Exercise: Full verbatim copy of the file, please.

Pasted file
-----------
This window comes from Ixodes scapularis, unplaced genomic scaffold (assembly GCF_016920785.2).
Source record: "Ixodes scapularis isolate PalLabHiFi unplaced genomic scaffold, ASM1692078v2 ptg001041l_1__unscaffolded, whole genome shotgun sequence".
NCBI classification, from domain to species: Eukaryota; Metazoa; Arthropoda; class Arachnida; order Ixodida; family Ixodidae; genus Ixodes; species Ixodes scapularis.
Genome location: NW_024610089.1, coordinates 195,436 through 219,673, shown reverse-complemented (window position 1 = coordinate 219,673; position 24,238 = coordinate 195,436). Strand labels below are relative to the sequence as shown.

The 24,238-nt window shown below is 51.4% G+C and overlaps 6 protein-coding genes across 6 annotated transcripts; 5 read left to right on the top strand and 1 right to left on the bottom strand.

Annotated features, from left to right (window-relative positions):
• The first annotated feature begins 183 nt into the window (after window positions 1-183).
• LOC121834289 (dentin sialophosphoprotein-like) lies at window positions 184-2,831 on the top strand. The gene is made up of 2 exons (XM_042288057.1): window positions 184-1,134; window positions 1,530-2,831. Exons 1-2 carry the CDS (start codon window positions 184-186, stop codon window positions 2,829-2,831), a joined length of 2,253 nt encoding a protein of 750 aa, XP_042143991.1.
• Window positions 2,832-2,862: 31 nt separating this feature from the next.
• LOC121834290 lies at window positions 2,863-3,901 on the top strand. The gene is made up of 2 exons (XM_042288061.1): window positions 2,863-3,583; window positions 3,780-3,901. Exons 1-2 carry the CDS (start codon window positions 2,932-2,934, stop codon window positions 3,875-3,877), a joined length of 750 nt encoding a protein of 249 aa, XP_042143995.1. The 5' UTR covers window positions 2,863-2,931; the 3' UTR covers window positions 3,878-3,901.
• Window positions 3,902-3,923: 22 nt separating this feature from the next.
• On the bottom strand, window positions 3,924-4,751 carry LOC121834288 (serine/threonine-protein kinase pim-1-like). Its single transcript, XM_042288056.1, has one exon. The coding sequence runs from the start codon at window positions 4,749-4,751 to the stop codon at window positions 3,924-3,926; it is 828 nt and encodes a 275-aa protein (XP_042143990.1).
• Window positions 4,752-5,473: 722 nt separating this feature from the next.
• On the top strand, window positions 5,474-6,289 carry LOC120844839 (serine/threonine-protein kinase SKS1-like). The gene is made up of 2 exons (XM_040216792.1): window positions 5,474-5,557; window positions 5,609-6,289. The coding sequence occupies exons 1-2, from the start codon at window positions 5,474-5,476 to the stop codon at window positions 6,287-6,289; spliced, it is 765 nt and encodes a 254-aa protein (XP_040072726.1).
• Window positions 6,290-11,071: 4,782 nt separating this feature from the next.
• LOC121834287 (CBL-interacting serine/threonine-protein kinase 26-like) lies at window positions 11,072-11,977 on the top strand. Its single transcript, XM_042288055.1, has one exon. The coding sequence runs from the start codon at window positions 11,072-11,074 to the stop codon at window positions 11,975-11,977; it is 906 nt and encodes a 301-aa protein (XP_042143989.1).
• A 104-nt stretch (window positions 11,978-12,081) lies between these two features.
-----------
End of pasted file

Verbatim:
This window comes from Ixodes scapularis, unplaced genomic scaffold (assembly GCF_016920785.2).
Source record: "Ixodes scapularis isolate PalLabHiFi unplaced genomic scaffold, ASM1692078v2 ptg001041l_1__unscaffolded, whole genome shotgun sequence".
NCBI classification, from domain to species: Eukaryota; Metazoa; Arthropoda; class Arachnida; order Ixodida; family Ixodidae; genus Ixodes; species Ixodes scapularis.
Genome location: NW_024610089.1, coordinates 195,436 through 219,673, shown reverse-complemented (window position 1 = coordinate 219,673; position 24,238 = coordinate 195,436). Strand labels below are relative to the sequence as shown.

The 24,238-nt window shown below is 51.4% G+C and overlaps 6 protein-coding genes across 6 annotated transcripts; 5 read left to right on the top strand and 1 right to left on the bottom strand.

Annotated features, from left to right (window-relative positions):
• The first annotated feature begins 183 nt into the window (after window positions 1-183).
• LOC121834289 (dentin sialophosphoprotein-like) lies at window positions 184-2,831 on the top strand. The gene is made up of 2 exons (XM_042288057.1): window positions 184-1,134; window positions 1,530-2,831. Exons 1-2 carry the CDS (start codon window positions 184-186, stop codon window positions 2,829-2,831), a joined length of 2,253 nt encoding a protein of 750 aa, XP_042143991.1.
• Window positions 2,832-2,862: 31 nt separating this feature from the next.
• LOC121834290 lies at window positions 2,863-3,901 on the top strand. The gene is made up of 2 exons (XM_042288061.1): window positions 2,863-3,583; window positions 3,780-3,901. Exons 1-2 carry the CDS (start codon window positions 2,932-2,934, stop codon window positions 3,875-3,877), a joined length of 750 nt encoding a protein of 249 aa, XP_042143995.1. The 5' UTR covers window positions 2,863-2,931; the 3' UTR covers window positions 3,878-3,901.
• Window positions 3,902-3,923: 22 nt separating this feature from the next.
• On the bottom strand, window positions 3,924-4,751 carry LOC121834288 (serine/threonine-protein kinase pim-1-like). Its single transcript, XM_042288056.1, has one exon. The coding sequence runs from the start codon at window positions 4,749-4,751 to the stop codon at window positions 3,924-3,926; it is 828 nt and encodes a 275-aa protein (XP_042143990.1).
• Window positions 4,752-5,473: 722 nt separating this feature from the next.
• On the top strand, window positions 5,474-6,289 carry LOC120844839 (serine/threonine-protein kinase SKS1-like). The gene is made up of 2 exons (XM_040216792.1): window positions 5,474-5,557; window positions 5,609-6,289. The coding sequence occupies exons 1-2, from the start codon at window positions 5,474-5,476 to the stop codon at window positions 6,287-6,289; spliced, it is 765 nt and encodes a 254-aa protein (XP_040072726.1).
• Window positions 6,290-11,071: 4,782 nt separating this feature from the next.
• LOC121834287 (CBL-interacting serine/threonine-protein kinase 26-like) lies at window positions 11,072-11,977 on the top strand. Its single transcript, XM_042288055.1, has one exon. The coding sequence runs from the start codon at window positions 11,072-11,074 to the stop codon at window positions 11,975-11,977; it is 906 nt and encodes a 301-aa protein (XP_042143989.1).
• A 104-nt stretch (window positions 11,978-12,081) lies between these two features.